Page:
The joys and costs of advocacy
By Prof. Emeritus Leonor Magtolis Briones / The Manila Times, March 3, 2014
THE JOYS. Advocacy is perhaps one of the most joyful and satisfying occupations one can possibly be engaged in. Friendships forged in a common advocacy are tightly bonded and can last a lifetime. The shared challenges, risks, the joys of learning together, planning actions and facing a common adversary add to lifelong memories which cannot be forgotten. And yes, joint sacrifices and difficulties strengthen ties of friendship and comraderie.
Few human experiences can match the “high” of pure sacrifice, the joy of giving and the satisfaction of pouring oneself into a cause without expectation of return and personal gain.
This is why those who give of themselves are the happiest people. As the good book says, “It is better to give than to receive.” The giver is always happier than the receiver.
Of course, there is also the joy of victory. These tend to be infrequent and short-lived but give inspiration and courage to continue the lifetime struggle to win the war, and not just the skirmishes.
THE COSTS. However, advocacy does not only give happiness. It has its costs, as well. Those who are in advocacy know this. Those at the sidelines think it is all joy, thrills and the excitement of challenging entrenched powers and bringing about change.
One major cost is family and friends. An advocacy can be so consuming one loses time for family and friends. Family gatherings are often sacrificed for meetings, lectures, fora, marches, dialogues and non-stop study and research. One drifts away from friends who don’t share the same political views or the same analysis of the national situation. One has very little time left to visit the sick and the dead. There is hardly enough time to attend weddings, baptisms and anniversaries. One can be too engrossed with the future of one’s country to have time for the simple joys of the present.
Personal advocacy cannot be sustained without support from family, friends and colleagues in work and profession. Families have to accept the neglect, the forgetfulness and the absences. They have to bear with family budget deficits because one is busy examining the deficit of the government. Friends have to pitch in when there is trouble—raise money, get lawyers, and in some instances hide the pursued from the pursuers.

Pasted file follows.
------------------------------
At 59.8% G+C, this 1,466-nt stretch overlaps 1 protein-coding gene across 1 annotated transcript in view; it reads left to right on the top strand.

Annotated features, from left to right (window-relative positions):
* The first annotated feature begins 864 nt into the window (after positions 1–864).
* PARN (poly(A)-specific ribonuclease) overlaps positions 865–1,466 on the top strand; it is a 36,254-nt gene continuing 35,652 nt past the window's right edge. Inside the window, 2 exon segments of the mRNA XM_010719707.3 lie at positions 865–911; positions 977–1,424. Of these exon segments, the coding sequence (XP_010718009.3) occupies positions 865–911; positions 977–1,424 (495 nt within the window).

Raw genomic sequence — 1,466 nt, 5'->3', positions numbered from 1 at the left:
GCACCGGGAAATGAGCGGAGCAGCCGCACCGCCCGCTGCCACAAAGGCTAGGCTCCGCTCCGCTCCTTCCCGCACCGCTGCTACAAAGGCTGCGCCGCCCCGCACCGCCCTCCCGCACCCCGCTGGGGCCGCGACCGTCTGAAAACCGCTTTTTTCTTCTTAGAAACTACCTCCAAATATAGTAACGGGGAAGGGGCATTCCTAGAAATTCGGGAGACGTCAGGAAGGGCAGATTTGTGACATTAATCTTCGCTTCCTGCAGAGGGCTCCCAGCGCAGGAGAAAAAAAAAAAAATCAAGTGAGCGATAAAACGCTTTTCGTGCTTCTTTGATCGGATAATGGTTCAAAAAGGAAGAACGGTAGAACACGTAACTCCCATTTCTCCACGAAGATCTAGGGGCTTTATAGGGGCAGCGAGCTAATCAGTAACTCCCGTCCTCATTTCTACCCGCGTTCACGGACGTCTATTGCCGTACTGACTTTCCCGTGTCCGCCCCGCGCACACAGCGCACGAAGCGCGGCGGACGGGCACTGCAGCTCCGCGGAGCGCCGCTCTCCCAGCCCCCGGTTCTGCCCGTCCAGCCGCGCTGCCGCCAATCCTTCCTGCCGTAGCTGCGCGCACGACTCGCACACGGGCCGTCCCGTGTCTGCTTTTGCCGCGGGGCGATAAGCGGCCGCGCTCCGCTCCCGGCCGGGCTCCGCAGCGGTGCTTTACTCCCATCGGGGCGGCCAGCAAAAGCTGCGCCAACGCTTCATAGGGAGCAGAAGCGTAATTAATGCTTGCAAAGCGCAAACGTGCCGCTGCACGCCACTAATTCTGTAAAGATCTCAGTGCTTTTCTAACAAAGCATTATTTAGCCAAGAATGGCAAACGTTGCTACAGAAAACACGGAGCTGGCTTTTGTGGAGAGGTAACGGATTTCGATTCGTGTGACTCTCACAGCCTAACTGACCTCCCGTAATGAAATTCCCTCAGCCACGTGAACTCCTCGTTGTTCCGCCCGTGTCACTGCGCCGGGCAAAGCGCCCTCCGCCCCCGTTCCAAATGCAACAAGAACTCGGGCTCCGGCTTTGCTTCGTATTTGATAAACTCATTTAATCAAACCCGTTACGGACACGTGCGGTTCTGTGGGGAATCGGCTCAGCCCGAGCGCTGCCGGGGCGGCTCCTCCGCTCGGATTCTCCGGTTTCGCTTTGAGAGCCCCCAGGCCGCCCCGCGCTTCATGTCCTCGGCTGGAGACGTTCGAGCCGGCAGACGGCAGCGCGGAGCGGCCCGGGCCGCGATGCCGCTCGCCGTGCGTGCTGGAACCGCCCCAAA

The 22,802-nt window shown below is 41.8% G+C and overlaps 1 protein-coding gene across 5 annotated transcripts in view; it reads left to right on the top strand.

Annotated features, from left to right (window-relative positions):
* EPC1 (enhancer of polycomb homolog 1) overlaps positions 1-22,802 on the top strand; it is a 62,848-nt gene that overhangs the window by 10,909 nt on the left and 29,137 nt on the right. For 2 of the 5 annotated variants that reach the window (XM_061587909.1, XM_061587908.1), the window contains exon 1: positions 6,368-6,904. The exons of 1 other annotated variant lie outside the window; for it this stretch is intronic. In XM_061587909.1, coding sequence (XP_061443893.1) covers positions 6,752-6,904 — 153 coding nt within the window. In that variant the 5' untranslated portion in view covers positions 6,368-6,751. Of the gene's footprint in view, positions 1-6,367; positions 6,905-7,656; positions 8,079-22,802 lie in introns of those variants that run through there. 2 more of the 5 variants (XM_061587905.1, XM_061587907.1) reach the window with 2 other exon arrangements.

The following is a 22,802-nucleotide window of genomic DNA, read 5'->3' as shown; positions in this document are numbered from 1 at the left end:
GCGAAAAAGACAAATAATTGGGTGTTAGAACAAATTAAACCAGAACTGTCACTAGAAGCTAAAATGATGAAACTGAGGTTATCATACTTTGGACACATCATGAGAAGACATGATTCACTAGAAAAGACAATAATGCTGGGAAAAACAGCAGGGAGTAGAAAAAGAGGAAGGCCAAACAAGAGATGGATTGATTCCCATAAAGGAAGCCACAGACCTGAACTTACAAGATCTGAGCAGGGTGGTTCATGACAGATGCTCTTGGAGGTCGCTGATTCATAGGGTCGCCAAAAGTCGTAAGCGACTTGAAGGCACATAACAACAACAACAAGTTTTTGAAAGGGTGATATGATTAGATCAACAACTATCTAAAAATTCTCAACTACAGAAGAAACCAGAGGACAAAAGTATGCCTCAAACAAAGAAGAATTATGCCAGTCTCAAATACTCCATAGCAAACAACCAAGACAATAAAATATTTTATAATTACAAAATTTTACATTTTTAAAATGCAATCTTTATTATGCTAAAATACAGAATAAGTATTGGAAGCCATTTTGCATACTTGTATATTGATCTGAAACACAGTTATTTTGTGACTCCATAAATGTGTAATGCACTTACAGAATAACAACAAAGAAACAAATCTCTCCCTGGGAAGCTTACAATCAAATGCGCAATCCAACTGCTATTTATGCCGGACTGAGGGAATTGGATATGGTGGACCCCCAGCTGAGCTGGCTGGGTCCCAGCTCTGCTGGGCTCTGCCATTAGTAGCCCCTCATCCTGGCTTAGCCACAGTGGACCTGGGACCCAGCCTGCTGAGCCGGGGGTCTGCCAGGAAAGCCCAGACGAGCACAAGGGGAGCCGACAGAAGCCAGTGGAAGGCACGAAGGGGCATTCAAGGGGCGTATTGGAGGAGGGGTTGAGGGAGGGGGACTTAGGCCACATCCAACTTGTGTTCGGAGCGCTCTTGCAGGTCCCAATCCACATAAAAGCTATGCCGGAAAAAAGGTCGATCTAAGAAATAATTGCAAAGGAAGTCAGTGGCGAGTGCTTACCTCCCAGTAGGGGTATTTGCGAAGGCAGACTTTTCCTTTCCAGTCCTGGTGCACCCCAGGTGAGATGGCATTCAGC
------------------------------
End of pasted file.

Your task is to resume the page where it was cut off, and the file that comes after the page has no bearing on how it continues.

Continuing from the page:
And colleagues have to cover up when even work is neglected and abandoned. Without support from family, friends and colleagues, the person engaged in advocacy stumbles, crumbles and retreats in defeat.
Of course, there are real financial costs. One does not go into advocacy to get rich. The experience of parrying and debating, the added knowledge from constant studying, meeting and bonding with all kinds of people—these are all very enriching but never in financial terms.
Advocacy means spending one’s own money and in many instances, the family’s money. It means giving up lucrative opportunities when these are not compatible with one’s advocacies. It means having professional doors shut in one’s face because one is known to be outspoken and fearless. Who wants to engage somebody who just might expose shenanigans in an organization or office?
Giving up opportunities is an endless, matter-of-fact ritual. When one is young, it could be scholarships, a trip abroad, a cushy job or a major promotion.It could even be a downright, out and out bribe. When one gets older, it could be a chance to solve one’s financial woes one and for all, take care of one’s retirement, medical bills and the huge costs of the inevitable journey to the next dimension. All of these have to be given up and refused.
Finally, there are the risks which are just as real as the financial losses. Health risks are inevitable. Those who are in advocacy seldom eat properly and get enough sleep. They often travel under difficult situations and put up with primitive accommodations.The pressure of fighting for good governance, justice and human rights, women, children and the minorities are “bad for the health.” In extreme cases, the risks to life and limb are very real.
Inspite of the costs and the risks, why is it that more and more Filipinos are joining, participating and leading in advocacy? This is true especially of professionals who are not as disadvantaged as the peasants, workers and the urban poor. Why the explosion of rage from sectors who have been quiet in the past?
This is because the magnitude and range of abuse has exceeded what academics describe as the “maximum tolerable limit.” They are saying “enough is enough”! They have had enough of open stealing and abuse. They have accepted 10% thievery but will not accept 100% daylight robbery. They are putting themselves at risk because they know that indifference and inaction can only mean acceptance of the status quo.
For those who are new in advocacy, here is a message from those who have spent their lives in advocacy and defense of the peoples rights: there is nothing like giving, sharing and standing side by side with fellow Filipinos in the march toward a better life for all.
A quote from the oral tradition of the Aymara tribes of South America says it all: “The only treasure that survives after death is all that we have given.”
The joys and costs of advocacy